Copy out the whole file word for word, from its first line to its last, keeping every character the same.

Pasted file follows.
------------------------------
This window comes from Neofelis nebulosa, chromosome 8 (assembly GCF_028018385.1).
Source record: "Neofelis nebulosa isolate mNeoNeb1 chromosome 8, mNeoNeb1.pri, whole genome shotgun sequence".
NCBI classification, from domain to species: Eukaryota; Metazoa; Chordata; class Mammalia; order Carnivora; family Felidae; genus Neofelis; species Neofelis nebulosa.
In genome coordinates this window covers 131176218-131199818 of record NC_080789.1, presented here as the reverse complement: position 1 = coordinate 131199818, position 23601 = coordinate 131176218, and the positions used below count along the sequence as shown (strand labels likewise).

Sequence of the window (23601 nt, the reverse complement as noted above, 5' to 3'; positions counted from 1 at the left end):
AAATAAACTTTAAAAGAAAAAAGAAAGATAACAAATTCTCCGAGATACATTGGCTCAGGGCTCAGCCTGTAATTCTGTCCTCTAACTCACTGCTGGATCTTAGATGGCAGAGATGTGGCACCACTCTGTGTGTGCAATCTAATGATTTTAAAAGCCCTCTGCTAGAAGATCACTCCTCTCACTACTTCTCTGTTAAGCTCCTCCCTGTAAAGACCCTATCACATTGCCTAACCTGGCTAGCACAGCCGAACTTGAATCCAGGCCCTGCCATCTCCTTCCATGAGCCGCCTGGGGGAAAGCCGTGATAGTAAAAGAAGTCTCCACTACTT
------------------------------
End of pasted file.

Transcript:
This window comes from Neofelis nebulosa, chromosome 8 (assembly GCF_028018385.1).
Source record: "Neofelis nebulosa isolate mNeoNeb1 chromosome 8, mNeoNeb1.pri, whole genome shotgun sequence".
NCBI classification, from domain to species: Eukaryota; Metazoa; Chordata; class Mammalia; order Carnivora; family Felidae; genus Neofelis; species Neofelis nebulosa.
In genome coordinates this window covers 131176218-131199818 of record NC_080789.1, presented here as the reverse complement: position 1 = coordinate 131199818, position 23601 = coordinate 131176218, and the positions used below count along the sequence as shown (strand labels likewise).

Sequence of the window (23601 nt, the reverse complement as noted above, 5' to 3'; positions counted from 1 at the left end):
AAATAAACTTTAAAAGAAAAAAGAAAGATAACAAATTCTCCGAGATACATTGGCTCAGGGCTCAGCCTGTAATTCTGTCCTCTAACTCACTGCTGGATCTTAGATGGCAGAGATGTGGCACCACTCTGTGTGTGCAATCTAATGATTTTAAAAGCCCTCTGCTAGAAGATCACTCCTCTCACTACTTCTCTGTTAAGCTCCTCCCTGTAAAGACCCTATCACATTGCCTAACCTGGCTAGCACAGCCGAACTTGAATCCAGGCCCTGCCATCTCCTTCCATGAGCCGCCTGGGGGAAAGCCGTGATAGTAAAAGAAGTCTCCACTACTT